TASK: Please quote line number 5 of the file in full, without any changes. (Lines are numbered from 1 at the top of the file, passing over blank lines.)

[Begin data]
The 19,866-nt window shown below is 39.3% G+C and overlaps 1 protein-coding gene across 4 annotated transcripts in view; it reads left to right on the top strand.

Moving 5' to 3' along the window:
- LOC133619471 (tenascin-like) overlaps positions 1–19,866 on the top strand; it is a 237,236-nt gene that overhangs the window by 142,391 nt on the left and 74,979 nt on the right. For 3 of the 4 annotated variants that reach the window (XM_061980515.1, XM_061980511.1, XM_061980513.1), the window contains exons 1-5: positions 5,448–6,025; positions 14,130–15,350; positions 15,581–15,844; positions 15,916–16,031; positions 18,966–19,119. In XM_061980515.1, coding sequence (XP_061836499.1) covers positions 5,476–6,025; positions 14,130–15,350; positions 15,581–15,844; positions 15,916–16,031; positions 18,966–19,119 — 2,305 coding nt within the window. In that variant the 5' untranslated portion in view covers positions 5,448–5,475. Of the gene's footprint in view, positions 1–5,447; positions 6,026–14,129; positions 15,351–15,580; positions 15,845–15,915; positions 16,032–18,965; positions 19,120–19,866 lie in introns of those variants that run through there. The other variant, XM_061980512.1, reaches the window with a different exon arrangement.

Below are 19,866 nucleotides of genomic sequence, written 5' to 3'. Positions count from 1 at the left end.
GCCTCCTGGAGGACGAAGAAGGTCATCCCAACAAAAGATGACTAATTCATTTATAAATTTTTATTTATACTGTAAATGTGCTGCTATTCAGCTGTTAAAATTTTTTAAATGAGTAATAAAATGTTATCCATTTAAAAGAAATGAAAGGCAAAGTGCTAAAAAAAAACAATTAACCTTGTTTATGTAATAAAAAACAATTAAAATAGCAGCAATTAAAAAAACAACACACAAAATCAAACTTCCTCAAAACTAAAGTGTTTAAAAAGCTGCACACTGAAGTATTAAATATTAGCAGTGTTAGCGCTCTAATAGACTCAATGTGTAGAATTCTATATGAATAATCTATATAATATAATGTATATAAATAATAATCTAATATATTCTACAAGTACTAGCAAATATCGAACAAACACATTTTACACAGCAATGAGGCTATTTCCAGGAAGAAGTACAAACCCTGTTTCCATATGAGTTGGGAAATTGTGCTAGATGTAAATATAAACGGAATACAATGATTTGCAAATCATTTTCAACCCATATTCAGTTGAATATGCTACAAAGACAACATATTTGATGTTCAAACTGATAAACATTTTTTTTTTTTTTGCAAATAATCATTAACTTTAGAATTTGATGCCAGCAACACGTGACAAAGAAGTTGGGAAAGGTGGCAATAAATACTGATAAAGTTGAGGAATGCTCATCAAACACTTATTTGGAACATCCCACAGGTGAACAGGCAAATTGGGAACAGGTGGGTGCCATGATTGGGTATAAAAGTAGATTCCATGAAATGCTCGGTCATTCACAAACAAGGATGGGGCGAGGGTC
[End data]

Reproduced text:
GCCTCCTGGAGGACGAAGAAGGTCATCCCAACAAAAGATGACTAATTCATTTATAAATTTTTATTTATACTGTAAATGTGCTGCTATTCAGCTGTTAAAATTTTTTAAATGAGTAATAAAATGTTATCCATTTAAAAGAAATGAAAGGCAAAGTGCTAAAAAAAAACAATTAACCTTGTTTATGTAATAAAAAACAATTAAAATAGCAGCAATTAAAAAAACAACACACAAAATCAAACTTCCTCAAAACTAAAGTGTTTAAAAAGCTGCACACTGAAGTATTAAATATTAGCAGTGTTAGCGCTCTAATAGACTCAATGTGTAGAATTCTATATGAATAATCTATATAATATAATGTATATAAATAATAATCTAATATATTCTACAAGTACTAGCAAATATCGAACAAACACATTTTACACAGCAATGAGGCTATTTCCAGGAAGAAGTACAAACCCTGTTTCCATATGAGTTGGGAAATTGTGCTAGATGTAAATATAAACGGAATACAATGATTTGCAAATCATTTTCAACCCATATTCAGTTGAATATGCTACAAAGACAACATATTTGATGTTCAAACTGATAAACATTTTTTTTTTTTTTGCAAATAATCATTAACTTTAGAATTTGATGCCAGCAACACGTGACAAAGAAGTTGGGAAAGGTGGCAATAAATACTGATAAAGTTGAGGAATGCTCATCAAACACTTATTTGGAACATCCCACAGGTGAACAGGCAAATTGGGAACAGGTGGGTGCCATGATTGGGTATAAAAGTAGATTCCATGAAATGCTCGGTCATTCACAAACAAGGATGGGGCGAGGGTC